“I’m impressed with the skill and diligence of our public affairs people in Oklahoma and the leadership of stake and mission officers who saw a need and worked together with others to spare their community the curse of legalized gambling.” — Elder D. Todd Christofferson after efforts of church leaders led to the defeat of a lottery initiative in Oklahoma. See Church News July 23, 1994.
Thanks for that Connor. I didn’t even know Elder Christofferson was quoting Walter Williams until you pointed that out. That man is a true statesman. The idea that persuasion is the moral and practical use of agency is consistent with:
-The Plan of Salvation (“one soul shall not be lost” vs the agency of man)
-The scriptures (D&C 121 “without compulsory means…”)
-The words of so many prophets both past and modern (Larry Wilson’s talk from this month’s general conference was all about using persuasion instead of force)
I recently wrote about this subject in context of George Albert Smith’s creed which included:
So many other examples exist which prove the morality and practicality of persuasion over force, one would think that common sense is enough to convince someone of this truth.
I always considered Elder Christofferson’s conference talk to be a lamentation. His ideas in this talk appear to partner nicely with a speech he gave at the National Symposium of the Sons of the Utah Pioneers.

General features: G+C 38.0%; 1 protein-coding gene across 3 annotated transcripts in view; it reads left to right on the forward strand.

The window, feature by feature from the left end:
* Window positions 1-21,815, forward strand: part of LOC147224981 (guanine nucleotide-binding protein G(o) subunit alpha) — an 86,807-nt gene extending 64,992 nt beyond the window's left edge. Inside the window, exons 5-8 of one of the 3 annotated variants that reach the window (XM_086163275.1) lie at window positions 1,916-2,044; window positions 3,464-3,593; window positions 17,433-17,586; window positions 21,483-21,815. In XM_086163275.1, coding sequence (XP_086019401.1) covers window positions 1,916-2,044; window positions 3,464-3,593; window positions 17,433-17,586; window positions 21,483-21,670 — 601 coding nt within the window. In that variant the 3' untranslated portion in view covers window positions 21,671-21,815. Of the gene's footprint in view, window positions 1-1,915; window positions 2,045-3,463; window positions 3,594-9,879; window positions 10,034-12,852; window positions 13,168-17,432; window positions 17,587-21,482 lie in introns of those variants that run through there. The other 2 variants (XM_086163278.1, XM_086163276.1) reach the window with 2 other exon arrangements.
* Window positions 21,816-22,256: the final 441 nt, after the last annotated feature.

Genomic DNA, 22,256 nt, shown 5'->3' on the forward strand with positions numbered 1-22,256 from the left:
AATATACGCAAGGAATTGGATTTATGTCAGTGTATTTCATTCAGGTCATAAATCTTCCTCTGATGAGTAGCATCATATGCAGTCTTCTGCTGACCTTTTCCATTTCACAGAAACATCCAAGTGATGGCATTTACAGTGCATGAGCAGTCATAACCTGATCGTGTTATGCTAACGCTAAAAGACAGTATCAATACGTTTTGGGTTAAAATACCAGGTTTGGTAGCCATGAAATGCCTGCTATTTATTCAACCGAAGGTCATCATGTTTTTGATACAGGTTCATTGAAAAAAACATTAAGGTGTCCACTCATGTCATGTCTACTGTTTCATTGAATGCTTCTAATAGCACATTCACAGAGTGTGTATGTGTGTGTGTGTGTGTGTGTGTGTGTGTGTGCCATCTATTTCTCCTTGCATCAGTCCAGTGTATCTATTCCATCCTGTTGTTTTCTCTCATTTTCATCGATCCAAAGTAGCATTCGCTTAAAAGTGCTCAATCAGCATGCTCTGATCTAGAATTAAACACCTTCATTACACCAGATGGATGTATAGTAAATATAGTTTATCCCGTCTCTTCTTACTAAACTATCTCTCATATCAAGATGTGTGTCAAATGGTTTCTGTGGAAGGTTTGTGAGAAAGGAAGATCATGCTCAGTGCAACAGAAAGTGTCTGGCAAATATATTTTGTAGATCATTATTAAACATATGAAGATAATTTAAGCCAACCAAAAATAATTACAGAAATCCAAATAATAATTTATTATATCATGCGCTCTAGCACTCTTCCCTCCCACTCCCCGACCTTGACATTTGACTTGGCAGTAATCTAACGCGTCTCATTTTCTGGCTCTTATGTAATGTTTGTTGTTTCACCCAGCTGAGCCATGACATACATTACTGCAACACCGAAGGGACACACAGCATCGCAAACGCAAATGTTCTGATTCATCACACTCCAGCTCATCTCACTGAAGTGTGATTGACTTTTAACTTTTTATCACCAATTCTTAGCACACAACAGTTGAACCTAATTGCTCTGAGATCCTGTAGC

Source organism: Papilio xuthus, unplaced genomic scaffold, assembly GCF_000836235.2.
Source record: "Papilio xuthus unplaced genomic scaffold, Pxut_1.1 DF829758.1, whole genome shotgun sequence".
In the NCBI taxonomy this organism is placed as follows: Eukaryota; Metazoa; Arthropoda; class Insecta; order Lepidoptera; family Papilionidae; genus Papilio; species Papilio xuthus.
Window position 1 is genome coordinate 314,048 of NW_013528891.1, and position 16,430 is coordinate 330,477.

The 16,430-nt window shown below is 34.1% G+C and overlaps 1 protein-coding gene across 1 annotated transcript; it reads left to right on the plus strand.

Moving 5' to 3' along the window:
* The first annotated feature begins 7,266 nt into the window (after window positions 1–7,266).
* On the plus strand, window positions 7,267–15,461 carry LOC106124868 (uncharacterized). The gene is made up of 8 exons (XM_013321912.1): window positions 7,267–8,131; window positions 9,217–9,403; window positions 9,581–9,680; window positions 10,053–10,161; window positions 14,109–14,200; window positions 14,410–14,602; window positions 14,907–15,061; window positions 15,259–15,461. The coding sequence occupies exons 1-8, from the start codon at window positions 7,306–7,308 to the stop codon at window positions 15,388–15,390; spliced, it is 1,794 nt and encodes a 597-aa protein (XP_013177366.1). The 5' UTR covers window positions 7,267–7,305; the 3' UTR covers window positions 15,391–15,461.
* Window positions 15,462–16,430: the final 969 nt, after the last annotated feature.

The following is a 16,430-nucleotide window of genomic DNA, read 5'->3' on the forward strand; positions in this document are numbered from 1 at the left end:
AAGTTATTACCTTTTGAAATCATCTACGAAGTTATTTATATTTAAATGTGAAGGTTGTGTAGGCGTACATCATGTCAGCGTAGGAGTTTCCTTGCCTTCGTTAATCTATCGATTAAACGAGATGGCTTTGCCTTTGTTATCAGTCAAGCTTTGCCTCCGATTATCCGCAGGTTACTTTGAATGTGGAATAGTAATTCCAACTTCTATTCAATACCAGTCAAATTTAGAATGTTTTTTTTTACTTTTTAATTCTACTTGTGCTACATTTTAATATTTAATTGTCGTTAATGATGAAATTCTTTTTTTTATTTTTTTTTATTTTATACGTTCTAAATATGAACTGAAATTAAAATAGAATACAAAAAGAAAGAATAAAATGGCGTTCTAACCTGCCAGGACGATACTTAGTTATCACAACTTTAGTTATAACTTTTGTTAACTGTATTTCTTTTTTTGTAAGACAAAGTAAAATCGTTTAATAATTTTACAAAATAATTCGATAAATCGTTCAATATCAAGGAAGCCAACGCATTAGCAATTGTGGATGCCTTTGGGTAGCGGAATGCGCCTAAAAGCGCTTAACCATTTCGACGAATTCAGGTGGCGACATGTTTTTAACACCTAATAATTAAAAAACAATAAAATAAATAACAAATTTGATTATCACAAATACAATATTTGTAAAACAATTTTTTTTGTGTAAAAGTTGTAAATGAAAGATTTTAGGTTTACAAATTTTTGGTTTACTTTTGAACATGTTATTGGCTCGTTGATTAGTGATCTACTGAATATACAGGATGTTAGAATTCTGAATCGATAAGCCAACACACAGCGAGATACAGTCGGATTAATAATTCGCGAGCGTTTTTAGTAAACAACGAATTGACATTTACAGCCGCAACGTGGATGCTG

Connor, what are we to draw from seeing that the Church of Jesus Christ of Latter-day Saints, when it has come out with church statements, that they have often supported government-instituted morality? Prop 8 in California, the prohibition back at the time of the Prohibition, opposition to gambling. The list is impressive. What are we to make of it, that church stands have often been in favor of government-enforced morality?
I have to admit, I’m confused about what this “moral decay” is.
First let’s talk crime:
“The latest FBI figures show that murder, rape, robberies and other serious crimes have fallen to a 48-year low across the country.”
How about teen pregnancy?
It is down to the levels it was at in the 1940’s.
Lowest levels since 1972 (when it was legalized).
Racism, sexism, all forms of discrimination are down.